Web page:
Local academic senates must stay engaged in conversations regarding these plans.  Per Title 5 §53200 and the 10+1 areas of academic and professional matters, faculty have the right to make recommendations regarding student success, assessment and placement, and professional development.  Therefore, faculty must participate in local discussions related to planning and writing their campus SSSP, Basic Skills, and Student Equity Plans.  In addition to having informed faculty serving on shared governance committees, local academic senates should also provide time during academic senate meetings when faculty can more pointedly discuss various goals and activities delineated in these plans.  Since local senates now have until January to finalize their Student Equity Plans, senates can take advantage of the extra time to ensure that faculty voices join those of administrators, classified staff, and students in the creation of such significant planning for equity in student success. On many campuses, the accelerated deadlines for the SSSP or Basic Skills Plan interfered with normal shared governance process timelines, and faculty were not provided an appropriate opportunity to participate in planning. Going forward, to prevent similar situations in the future, local senates should work with administrators to review effective shared governance practices and ensure early communication and inclusion. This moment is an opportune time to progress toward a campus culture where collaboration between senates, staff, and administrators is the natural, default approach, rather than perpetuating the longstanding tradition of working in the silos that undermines all of our efforts.

As colleges commit to improving student equity with specific goals and interventions in their Student Equity Plans, they must also make determinations as to how their state-allocated equity funds will be spent. Local academic senates should fully engage in their local participatory governance procedures pertaining to planning and budgeting so that faculty can contribute to informing decision-making related to the spending of equity funds. All equity fund expenditures must come from goals and plans documented in Student Equity Plans.  Most broadly speaking, funds should be focused on the areas where the greatest achievement gaps are identified without negatively impacting other student groups. Another guiding principle to consider is spending funds on data-backed interventions that most directly impact students.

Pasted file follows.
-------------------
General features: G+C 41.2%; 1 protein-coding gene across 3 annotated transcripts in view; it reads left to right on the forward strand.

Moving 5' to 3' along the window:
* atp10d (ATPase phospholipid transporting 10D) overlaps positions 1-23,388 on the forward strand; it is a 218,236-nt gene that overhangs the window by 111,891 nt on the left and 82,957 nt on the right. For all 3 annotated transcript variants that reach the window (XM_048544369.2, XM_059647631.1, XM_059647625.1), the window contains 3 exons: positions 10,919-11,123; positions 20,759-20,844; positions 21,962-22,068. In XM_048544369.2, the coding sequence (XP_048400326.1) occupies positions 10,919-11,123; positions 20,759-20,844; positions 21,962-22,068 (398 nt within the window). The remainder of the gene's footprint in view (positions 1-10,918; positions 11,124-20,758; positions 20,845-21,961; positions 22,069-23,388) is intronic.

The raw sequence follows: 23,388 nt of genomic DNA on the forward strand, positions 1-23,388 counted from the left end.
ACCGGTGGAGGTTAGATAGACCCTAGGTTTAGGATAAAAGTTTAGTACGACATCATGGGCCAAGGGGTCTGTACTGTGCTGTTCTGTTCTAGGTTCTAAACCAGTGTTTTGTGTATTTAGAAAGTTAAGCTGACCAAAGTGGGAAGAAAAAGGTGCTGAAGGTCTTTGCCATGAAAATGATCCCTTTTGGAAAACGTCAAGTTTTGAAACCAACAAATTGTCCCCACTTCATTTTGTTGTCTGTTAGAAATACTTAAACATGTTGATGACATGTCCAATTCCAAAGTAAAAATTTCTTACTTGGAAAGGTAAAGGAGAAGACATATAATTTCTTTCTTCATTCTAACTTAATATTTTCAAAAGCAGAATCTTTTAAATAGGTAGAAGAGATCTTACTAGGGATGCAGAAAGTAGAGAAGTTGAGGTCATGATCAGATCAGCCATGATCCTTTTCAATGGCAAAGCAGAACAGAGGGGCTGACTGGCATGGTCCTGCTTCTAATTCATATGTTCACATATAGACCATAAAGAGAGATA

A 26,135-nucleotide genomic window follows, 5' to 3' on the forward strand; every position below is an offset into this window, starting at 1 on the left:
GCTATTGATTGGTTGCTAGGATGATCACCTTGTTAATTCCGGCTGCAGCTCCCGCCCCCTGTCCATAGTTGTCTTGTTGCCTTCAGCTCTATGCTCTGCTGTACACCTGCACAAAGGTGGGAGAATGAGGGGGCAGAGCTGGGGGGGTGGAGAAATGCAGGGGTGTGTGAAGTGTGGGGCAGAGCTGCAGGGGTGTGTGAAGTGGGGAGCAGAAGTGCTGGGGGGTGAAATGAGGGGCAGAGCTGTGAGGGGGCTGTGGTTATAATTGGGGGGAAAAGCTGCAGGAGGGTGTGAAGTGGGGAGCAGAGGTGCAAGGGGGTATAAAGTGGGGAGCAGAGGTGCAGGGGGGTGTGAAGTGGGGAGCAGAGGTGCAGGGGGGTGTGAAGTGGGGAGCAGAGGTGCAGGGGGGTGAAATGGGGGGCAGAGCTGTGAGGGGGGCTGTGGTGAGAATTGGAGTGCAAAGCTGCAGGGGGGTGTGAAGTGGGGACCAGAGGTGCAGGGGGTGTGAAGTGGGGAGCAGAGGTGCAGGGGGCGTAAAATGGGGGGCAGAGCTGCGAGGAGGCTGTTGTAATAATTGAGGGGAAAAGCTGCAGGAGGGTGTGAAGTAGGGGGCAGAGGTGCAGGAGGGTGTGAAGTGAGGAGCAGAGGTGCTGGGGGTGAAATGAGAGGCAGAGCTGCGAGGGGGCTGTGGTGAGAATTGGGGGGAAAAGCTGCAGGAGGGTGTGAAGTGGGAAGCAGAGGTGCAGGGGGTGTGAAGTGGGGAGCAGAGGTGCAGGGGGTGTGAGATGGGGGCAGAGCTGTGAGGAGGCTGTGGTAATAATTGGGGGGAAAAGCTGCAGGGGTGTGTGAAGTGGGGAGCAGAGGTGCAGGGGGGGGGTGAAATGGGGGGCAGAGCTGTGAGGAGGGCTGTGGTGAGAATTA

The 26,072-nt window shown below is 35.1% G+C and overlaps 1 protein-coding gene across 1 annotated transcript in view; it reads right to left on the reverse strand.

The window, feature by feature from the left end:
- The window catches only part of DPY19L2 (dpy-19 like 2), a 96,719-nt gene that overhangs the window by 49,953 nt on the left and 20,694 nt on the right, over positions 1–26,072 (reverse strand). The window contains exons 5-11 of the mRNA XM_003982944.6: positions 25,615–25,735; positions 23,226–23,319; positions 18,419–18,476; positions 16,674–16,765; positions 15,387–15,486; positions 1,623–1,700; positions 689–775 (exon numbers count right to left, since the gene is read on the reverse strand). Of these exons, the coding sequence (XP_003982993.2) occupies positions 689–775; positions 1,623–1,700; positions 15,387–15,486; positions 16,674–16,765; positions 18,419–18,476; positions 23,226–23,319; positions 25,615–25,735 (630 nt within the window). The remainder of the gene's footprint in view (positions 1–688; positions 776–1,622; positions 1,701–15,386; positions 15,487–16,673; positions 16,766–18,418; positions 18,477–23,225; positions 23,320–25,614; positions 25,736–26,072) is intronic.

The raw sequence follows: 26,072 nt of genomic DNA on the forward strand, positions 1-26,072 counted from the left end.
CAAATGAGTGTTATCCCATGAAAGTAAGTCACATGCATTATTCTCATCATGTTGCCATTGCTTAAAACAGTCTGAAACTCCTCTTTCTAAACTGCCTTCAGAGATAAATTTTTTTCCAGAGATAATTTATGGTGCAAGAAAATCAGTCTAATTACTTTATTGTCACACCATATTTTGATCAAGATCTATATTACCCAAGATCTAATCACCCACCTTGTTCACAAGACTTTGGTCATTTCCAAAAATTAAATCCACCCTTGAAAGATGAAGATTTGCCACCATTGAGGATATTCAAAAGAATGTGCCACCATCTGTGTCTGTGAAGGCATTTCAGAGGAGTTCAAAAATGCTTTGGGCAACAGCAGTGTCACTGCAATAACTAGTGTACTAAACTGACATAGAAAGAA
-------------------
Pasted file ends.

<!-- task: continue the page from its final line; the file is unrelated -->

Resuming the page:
Undeniably, the rather sudden requirements to simultaneously produce a Student Equity Plan and an SSSP plan have created stress for faculty in California community colleges. Overall, though, local senates should recognize this unprecedented opportunity to increase collaboration among faculty, staff, administrators, and students to positively impact student success. Research strongly suggests that these projects do not need to start from scratch; rather, resources already exist, such as “A Matter of Degrees” from the Center for Community College Student Engagement[1] and “Student Support (Re)defined”[2] from the RP Group, that identify practices known to be effective. In addition, the state has provided funds to assist colleges with exploring and implementing new interventions on their campuses. Finally, with this focus on equity that includes identifying and removing achievement gaps, faculty have a practical way of realizing the primary mission of California community colleges: providing access to higher education for all of California’s citizens.


[1] Center for Community College Student Engagement. (2013). A matter of degrees: Engaging

practices, engaging students (high-impact practices for community college student engagement). Austin, TX: The University of Texas at Austin, Community College Leadership Program retrieved from http://www.ccsse.org/docs/Matter_of_Degrees_2.pdf

[2] http://www.rpgroup.org/system/files/Literature%20Review%20Brief%20FINAL.pdf

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To access your copy of the Student Equity Template, as well as to find more information including guidelines and how to understand disproportionate impact, go to: http://extranet.cccco.edu/Divisions/StudentServices/StudentEquity.aspx